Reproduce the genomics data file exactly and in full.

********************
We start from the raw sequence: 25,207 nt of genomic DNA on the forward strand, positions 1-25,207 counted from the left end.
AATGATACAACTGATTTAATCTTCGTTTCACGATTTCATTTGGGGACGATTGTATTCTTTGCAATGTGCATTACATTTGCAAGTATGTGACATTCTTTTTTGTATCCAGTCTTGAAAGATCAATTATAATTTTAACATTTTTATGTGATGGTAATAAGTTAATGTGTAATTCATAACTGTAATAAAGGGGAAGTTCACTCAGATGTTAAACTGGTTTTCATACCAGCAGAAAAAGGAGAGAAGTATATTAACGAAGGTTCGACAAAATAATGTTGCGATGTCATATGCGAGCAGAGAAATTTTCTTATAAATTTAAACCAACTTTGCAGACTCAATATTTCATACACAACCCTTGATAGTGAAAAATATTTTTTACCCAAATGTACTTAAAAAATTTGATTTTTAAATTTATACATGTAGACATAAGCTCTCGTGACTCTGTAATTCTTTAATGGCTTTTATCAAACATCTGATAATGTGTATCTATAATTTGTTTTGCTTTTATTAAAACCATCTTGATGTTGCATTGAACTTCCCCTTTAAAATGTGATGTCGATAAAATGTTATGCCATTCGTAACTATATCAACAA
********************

We start from the raw sequence: 25,207 nt of genomic DNA on the forward strand, positions 1-25,207 counted from the left end.
AATGATACAACTGATTTAATCTTCGTTTCACGATTTCATTTGGGGACGATTGTATTCTTTGCAATGTGCATTACATTTGCAAGTATGTGACATTCTTTTTTGTATCCAGTCTTGAAAGATCAATTATAATTTTAACATTTTTATGTGATGGTAATAAGTTAATGTGTAATTCATAACTGTAATAAAGGGGAAGTTCACTCAGATGTTAAACTGGTTTTCATACCAGCAGAAAAAGGAGAGAAGTATATTAACGAAGGTTCGACAAAATAATGTTGCGATGTCATATGCGAGCAGAGAAATTTTCTTATAAATTTAAACCAACTTTGCAGACTCAATATTTCATACACAACCCTTGATAGTGAAAAATATTTTTTACCCAAATGTACTTAAAAAATTTGATTTTTAAATTTATACATGTAGACATAAGCTCTCGTGACTCTGTAATTCTTTAATGGCTTTTATCAAACATCTGATAATGTGTATCTATAATTTGTTTTGCTTTTATTAAAACCATCTTGATGTTGCATTGAACTTCCCCTTTAAAATGTGATGTCGATAAAATGTTATGCCATTCGTAACTATATCAACAA